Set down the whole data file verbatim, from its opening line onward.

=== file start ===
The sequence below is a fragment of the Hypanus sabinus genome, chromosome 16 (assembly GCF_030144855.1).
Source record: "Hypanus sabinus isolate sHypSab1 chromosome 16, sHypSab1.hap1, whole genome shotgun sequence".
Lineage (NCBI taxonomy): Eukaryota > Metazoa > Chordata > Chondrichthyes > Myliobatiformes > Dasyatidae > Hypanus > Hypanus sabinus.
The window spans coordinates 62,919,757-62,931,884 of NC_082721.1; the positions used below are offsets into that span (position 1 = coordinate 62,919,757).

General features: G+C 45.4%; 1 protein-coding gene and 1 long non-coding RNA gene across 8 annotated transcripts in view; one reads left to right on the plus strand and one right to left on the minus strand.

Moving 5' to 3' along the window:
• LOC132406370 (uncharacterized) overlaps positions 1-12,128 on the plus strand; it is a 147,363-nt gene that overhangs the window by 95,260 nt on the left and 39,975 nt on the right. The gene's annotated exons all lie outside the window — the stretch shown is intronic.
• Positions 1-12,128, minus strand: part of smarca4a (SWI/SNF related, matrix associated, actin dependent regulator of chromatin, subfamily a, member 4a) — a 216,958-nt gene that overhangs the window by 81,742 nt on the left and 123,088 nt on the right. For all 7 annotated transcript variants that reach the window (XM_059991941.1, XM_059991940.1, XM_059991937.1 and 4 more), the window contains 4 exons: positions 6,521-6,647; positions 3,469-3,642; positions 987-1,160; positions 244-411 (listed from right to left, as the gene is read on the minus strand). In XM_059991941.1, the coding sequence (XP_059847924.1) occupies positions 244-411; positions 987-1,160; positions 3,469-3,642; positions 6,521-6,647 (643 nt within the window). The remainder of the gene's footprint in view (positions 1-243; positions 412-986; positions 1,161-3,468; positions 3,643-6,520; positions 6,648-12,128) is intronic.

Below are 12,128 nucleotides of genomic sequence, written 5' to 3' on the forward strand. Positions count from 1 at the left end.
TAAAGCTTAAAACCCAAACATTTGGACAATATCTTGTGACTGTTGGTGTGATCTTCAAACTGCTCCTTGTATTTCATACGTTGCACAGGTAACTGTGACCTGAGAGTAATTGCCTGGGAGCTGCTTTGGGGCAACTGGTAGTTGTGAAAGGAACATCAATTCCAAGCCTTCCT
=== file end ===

The sequence below is a fragment of the Hypanus sabinus genome, chromosome 16 (assembly GCF_030144855.1).
Source record: "Hypanus sabinus isolate sHypSab1 chromosome 16, sHypSab1.hap1, whole genome shotgun sequence".
Lineage (NCBI taxonomy): Eukaryota > Metazoa > Chordata > Chondrichthyes > Myliobatiformes > Dasyatidae > Hypanus > Hypanus sabinus.
The window spans coordinates 62,919,757-62,931,884 of NC_082721.1; the positions used below are offsets into that span (position 1 = coordinate 62,919,757).

General features: G+C 45.4%; 1 protein-coding gene and 1 long non-coding RNA gene across 8 annotated transcripts in view; one reads left to right on the plus strand and one right to left on the minus strand.

Moving 5' to 3' along the window:
• LOC132406370 (uncharacterized) overlaps positions 1-12,128 on the plus strand; it is a 147,363-nt gene that overhangs the window by 95,260 nt on the left and 39,975 nt on the right. The gene's annotated exons all lie outside the window — the stretch shown is intronic.
• Positions 1-12,128, minus strand: part of smarca4a (SWI/SNF related, matrix associated, actin dependent regulator of chromatin, subfamily a, member 4a) — a 216,958-nt gene that overhangs the window by 81,742 nt on the left and 123,088 nt on the right. For all 7 annotated transcript variants that reach the window (XM_059991941.1, XM_059991940.1, XM_059991937.1 and 4 more), the window contains 4 exons: positions 6,521-6,647; positions 3,469-3,642; positions 987-1,160; positions 244-411 (listed from right to left, as the gene is read on the minus strand). In XM_059991941.1, the coding sequence (XP_059847924.1) occupies positions 244-411; positions 987-1,160; positions 3,469-3,642; positions 6,521-6,647 (643 nt within the window). The remainder of the gene's footprint in view (positions 1-243; positions 412-986; positions 1,161-3,468; positions 3,643-6,520; positions 6,648-12,128) is intronic.

Below are 12,128 nucleotides of genomic sequence, written 5' to 3' on the forward strand. Positions count from 1 at the left end.
TAAAGCTTAAAACCCAAACATTTGGACAATATCTTGTGACTGTTGGTGTGATCTTCAAACTGCTCCTTGTATTTCATACGTTGCACAGGTAACTGTGACCTGAGAGTAATTGCCTGGGAGCTGCTTTGGGGCAACTGGTAGTTGTGAAAGGAACATCAATTCCAAGCCTTCCT